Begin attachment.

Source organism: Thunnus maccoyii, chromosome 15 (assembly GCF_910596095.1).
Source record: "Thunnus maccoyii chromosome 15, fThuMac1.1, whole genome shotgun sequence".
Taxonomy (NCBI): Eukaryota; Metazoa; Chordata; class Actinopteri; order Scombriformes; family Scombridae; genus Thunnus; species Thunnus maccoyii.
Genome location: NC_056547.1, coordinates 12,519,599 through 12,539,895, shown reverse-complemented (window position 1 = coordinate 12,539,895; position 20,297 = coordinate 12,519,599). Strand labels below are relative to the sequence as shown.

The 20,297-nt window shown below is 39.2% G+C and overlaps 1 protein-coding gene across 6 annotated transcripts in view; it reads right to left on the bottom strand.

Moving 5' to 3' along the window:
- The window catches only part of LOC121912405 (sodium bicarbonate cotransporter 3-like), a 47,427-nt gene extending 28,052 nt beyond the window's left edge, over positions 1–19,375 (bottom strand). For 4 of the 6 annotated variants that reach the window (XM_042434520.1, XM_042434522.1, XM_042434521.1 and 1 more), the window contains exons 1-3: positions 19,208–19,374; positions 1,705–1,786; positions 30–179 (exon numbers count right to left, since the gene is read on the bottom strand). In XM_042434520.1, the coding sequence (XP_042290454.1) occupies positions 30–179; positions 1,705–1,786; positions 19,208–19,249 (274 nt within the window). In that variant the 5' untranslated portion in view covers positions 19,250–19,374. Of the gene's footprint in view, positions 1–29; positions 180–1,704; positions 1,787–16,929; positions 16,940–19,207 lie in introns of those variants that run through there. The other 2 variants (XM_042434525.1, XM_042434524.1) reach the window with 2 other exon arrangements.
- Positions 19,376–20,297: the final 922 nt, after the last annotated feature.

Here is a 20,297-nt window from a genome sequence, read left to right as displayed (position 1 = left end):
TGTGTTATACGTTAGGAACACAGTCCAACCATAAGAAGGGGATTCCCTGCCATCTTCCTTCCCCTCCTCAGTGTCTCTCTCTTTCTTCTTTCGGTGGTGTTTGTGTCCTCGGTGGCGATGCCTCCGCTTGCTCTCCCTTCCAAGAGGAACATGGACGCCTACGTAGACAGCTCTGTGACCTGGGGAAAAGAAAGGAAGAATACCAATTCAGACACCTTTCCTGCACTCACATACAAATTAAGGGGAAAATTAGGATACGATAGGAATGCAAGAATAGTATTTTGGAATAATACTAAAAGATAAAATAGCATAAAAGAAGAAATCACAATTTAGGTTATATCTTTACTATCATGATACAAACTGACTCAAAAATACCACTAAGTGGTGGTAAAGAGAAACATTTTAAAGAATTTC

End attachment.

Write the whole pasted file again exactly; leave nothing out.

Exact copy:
Source organism: Thunnus maccoyii, chromosome 15 (assembly GCF_910596095.1).
Source record: "Thunnus maccoyii chromosome 15, fThuMac1.1, whole genome shotgun sequence".
Taxonomy (NCBI): Eukaryota; Metazoa; Chordata; class Actinopteri; order Scombriformes; family Scombridae; genus Thunnus; species Thunnus maccoyii.
Genome location: NC_056547.1, coordinates 12,519,599 through 12,539,895, shown reverse-complemented (window position 1 = coordinate 12,539,895; position 20,297 = coordinate 12,519,599). Strand labels below are relative to the sequence as shown.

The 20,297-nt window shown below is 39.2% G+C and overlaps 1 protein-coding gene across 6 annotated transcripts in view; it reads right to left on the bottom strand.

Moving 5' to 3' along the window:
- The window catches only part of LOC121912405 (sodium bicarbonate cotransporter 3-like), a 47,427-nt gene extending 28,052 nt beyond the window's left edge, over positions 1–19,375 (bottom strand). For 4 of the 6 annotated variants that reach the window (XM_042434520.1, XM_042434522.1, XM_042434521.1 and 1 more), the window contains exons 1-3: positions 19,208–19,374; positions 1,705–1,786; positions 30–179 (exon numbers count right to left, since the gene is read on the bottom strand). In XM_042434520.1, the coding sequence (XP_042290454.1) occupies positions 30–179; positions 1,705–1,786; positions 19,208–19,249 (274 nt within the window). In that variant the 5' untranslated portion in view covers positions 19,250–19,374. Of the gene's footprint in view, positions 1–29; positions 180–1,704; positions 1,787–16,929; positions 16,940–19,207 lie in introns of those variants that run through there. The other 2 variants (XM_042434525.1, XM_042434524.1) reach the window with 2 other exon arrangements.
- Positions 19,376–20,297: the final 922 nt, after the last annotated feature.

Here is a 20,297-nt window from a genome sequence, read left to right as displayed (position 1 = left end):
TGTGTTATACGTTAGGAACACAGTCCAACCATAAGAAGGGGATTCCCTGCCATCTTCCTTCCCCTCCTCAGTGTCTCTCTCTTTCTTCTTTCGGTGGTGTTTGTGTCCTCGGTGGCGATGCCTCCGCTTGCTCTCCCTTCCAAGAGGAACATGGACGCCTACGTAGACAGCTCTGTGACCTGGGGAAAAGAAAGGAAGAATACCAATTCAGACACCTTTCCTGCACTCACATACAAATTAAGGGGAAAATTAGGATACGATAGGAATGCAAGAATAGTATTTTGGAATAATACTAAAAGATAAAATAGCATAAAAGAAGAAATCACAATTTAGGTTATATCTTTACTATCATGATACAAACTGACTCAAAAATACCACTAAGTGGTGGTAAAGAGAAACATTTTAAAGAATTTC